9. I'm another remote worker and I feel you guys on the WIP situation. I think it depends a lot on who your client is, if your doing something directly for the end client that isn't used to dealing with the process or with a large agency where there's lots of people that will be looking at it I find having things a little further along and more polished is usually easier so people don't get as hung up on rough details. If your working more for a boutique motion shop/post house/director or having a closer collaboration with other artists rougher WIPS seem to be fine as they have a creative mind and get the gist of where your going. Usually if it's an agnecy/end client presentation I stop working on it till feedback comes in, if it's just between artists it's usually ok to keep going but I like having the email/phone conversation about what they're seeing before they see it, while they're looking at it, or very shortly after I've sent the samples. I tend to go with milestones similar to anothername - lay out a road map of initial style direction, storyboards, animatic, and finals - but this really depends on the scope of the project. Some things are quick 1 offs where it's not entirely necessary to board everything out. Just making sure everyone is on the same page about when and what your showing them usually helps with the premature crits.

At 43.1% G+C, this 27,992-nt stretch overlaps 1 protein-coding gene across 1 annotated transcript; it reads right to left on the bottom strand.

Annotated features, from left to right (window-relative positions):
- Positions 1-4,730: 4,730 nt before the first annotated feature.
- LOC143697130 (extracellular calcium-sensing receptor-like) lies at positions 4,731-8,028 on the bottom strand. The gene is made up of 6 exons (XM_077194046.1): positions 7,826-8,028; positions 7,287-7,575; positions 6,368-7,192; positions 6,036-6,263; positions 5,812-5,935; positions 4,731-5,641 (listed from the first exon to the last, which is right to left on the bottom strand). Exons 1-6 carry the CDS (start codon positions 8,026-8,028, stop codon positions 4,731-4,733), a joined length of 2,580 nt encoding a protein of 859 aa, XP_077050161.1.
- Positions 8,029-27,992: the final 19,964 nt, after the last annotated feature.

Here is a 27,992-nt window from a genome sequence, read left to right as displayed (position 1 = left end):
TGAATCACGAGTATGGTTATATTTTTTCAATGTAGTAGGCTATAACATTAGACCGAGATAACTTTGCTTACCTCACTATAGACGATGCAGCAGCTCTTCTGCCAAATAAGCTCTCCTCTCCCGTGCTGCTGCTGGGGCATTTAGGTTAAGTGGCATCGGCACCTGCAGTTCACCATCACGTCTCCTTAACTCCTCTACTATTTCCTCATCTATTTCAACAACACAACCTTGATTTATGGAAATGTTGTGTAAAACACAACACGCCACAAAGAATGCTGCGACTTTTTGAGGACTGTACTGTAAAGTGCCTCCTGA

10. Can't say I'd be surprised to see that happen. I made the switch earlier this year and as far as the software cost of switching over, it's really not a big deal. Adobe swapped my license to PC for no charge, or you can upgrade from your mac version to the latest PC version for the same price you'd pay to upgrade your mac license. C4D ships with both versions. The only real hang up is your plug-ins, several of them are cross-platform licenses or will swap it for you reasonably though. System stability hasn't been an issue at all. The only thing I miss from OSX is Finder, it's just cleaner than windows explorer. Otherwise, I'm enjoying my new machine and the wad of cash I saved by building it. Like was mentioned earlier so much of our time is spent in adobe/3d programs, which are virtually identical on both systems, so it's really not nearly as big of a deal as people make it out to be. At least for a small business/freelancer, if your moving a large office over that would probably be more of a hassle. oh - and there's a PC program called MacDrive that lets you read/write to all your mac-formatted drives without having to reformat/reorganize data... the 'pro' version even supports mac raids